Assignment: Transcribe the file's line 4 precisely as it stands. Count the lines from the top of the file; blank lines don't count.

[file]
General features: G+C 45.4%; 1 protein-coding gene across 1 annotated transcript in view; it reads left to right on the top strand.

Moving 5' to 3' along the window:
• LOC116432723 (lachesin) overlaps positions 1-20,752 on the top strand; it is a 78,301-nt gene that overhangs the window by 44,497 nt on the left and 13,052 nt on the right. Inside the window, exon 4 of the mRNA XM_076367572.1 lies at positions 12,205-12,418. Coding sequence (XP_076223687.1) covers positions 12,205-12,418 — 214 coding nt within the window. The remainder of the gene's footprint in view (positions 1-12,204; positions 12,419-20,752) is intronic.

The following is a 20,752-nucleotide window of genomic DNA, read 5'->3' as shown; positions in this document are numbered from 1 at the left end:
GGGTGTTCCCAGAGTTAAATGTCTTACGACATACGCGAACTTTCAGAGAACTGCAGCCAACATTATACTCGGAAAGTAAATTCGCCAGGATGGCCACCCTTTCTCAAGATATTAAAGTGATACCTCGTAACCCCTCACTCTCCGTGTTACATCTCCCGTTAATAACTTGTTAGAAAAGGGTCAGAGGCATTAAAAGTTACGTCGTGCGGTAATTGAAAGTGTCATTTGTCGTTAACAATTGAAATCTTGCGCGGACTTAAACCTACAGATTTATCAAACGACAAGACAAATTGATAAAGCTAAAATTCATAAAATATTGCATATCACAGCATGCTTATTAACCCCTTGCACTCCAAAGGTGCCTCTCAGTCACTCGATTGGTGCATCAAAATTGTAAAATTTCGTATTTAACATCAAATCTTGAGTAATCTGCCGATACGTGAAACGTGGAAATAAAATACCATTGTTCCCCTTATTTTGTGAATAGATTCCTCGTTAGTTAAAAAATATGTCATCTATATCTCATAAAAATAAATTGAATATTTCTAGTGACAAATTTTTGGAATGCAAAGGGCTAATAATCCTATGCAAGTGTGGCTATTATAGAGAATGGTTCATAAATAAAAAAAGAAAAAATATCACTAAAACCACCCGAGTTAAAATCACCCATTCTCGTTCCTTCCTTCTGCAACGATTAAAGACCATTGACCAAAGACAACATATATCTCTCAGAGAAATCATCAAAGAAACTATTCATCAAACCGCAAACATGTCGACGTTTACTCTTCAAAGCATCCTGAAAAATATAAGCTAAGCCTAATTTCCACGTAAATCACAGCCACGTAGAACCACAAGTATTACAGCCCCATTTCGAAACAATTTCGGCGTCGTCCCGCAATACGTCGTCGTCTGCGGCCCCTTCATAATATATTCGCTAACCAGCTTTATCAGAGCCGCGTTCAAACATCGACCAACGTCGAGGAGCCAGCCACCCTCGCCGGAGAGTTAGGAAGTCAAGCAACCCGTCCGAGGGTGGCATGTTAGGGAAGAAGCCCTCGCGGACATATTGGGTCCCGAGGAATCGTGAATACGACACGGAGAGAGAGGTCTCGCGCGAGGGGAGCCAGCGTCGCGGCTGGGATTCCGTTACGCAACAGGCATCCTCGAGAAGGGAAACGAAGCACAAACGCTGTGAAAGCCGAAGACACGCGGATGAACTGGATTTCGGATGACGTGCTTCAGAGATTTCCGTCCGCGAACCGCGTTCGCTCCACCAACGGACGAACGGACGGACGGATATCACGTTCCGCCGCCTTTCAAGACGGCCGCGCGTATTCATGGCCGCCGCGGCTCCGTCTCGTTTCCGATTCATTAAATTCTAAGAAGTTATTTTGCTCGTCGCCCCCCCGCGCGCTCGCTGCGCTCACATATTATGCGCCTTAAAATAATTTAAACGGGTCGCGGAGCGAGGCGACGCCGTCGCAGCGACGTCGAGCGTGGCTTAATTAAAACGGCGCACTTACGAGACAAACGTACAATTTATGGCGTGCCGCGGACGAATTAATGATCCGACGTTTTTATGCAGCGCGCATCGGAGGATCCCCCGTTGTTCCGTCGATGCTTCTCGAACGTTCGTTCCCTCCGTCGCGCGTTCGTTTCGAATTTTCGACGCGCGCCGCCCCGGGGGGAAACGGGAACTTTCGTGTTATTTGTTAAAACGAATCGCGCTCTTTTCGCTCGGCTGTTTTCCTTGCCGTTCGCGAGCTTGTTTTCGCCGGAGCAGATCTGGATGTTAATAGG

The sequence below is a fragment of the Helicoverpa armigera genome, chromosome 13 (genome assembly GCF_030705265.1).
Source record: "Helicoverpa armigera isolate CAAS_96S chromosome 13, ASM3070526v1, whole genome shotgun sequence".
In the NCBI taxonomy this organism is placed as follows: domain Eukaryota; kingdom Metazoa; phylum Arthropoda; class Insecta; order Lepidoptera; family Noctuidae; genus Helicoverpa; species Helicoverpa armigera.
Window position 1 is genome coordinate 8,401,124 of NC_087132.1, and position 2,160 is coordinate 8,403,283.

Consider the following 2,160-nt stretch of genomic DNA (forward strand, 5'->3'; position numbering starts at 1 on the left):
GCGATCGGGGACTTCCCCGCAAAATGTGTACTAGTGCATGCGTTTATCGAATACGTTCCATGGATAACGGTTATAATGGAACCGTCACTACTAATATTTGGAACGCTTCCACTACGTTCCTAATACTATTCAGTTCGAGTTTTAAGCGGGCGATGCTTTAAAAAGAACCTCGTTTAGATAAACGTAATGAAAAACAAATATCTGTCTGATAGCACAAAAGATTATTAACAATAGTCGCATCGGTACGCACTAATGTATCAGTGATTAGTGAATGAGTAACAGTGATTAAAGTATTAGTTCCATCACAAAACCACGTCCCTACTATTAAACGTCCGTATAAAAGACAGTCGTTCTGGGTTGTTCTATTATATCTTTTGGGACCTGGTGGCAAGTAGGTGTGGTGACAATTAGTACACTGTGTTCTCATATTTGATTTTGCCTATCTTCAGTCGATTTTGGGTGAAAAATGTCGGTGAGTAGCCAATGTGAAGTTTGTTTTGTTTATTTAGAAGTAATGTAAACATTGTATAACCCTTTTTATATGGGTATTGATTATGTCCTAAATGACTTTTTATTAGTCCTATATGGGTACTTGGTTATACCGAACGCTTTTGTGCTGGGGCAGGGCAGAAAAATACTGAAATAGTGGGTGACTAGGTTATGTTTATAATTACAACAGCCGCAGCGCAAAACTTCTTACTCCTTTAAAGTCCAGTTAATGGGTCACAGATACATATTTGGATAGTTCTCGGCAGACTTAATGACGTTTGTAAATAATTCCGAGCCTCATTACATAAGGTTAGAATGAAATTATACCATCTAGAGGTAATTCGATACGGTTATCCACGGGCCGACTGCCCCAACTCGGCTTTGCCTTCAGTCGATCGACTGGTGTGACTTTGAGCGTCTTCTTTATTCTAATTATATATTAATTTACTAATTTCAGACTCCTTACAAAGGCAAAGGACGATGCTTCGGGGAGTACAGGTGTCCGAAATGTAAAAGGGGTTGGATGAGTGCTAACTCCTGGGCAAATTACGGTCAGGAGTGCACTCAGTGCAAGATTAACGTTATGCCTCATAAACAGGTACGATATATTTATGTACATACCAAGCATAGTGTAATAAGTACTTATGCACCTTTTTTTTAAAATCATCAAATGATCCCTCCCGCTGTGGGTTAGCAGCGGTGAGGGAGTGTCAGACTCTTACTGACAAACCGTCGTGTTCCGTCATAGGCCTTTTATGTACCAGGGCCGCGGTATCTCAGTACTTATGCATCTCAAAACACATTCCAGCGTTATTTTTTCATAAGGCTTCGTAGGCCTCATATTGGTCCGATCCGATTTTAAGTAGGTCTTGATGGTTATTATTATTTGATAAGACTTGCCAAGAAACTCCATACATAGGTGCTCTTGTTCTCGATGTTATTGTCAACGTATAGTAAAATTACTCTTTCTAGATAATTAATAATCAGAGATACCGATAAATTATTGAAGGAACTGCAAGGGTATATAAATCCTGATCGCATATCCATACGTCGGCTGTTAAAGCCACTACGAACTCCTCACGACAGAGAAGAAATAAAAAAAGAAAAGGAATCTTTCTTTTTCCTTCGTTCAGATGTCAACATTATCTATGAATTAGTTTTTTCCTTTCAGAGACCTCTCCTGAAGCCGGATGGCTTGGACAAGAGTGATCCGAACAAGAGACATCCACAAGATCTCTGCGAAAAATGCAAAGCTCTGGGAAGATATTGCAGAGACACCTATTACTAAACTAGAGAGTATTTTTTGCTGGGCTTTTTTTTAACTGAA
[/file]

The following is a 20,752-nucleotide window of genomic DNA, read 5'->3' as shown; positions in this document are numbered from 1 at the left end: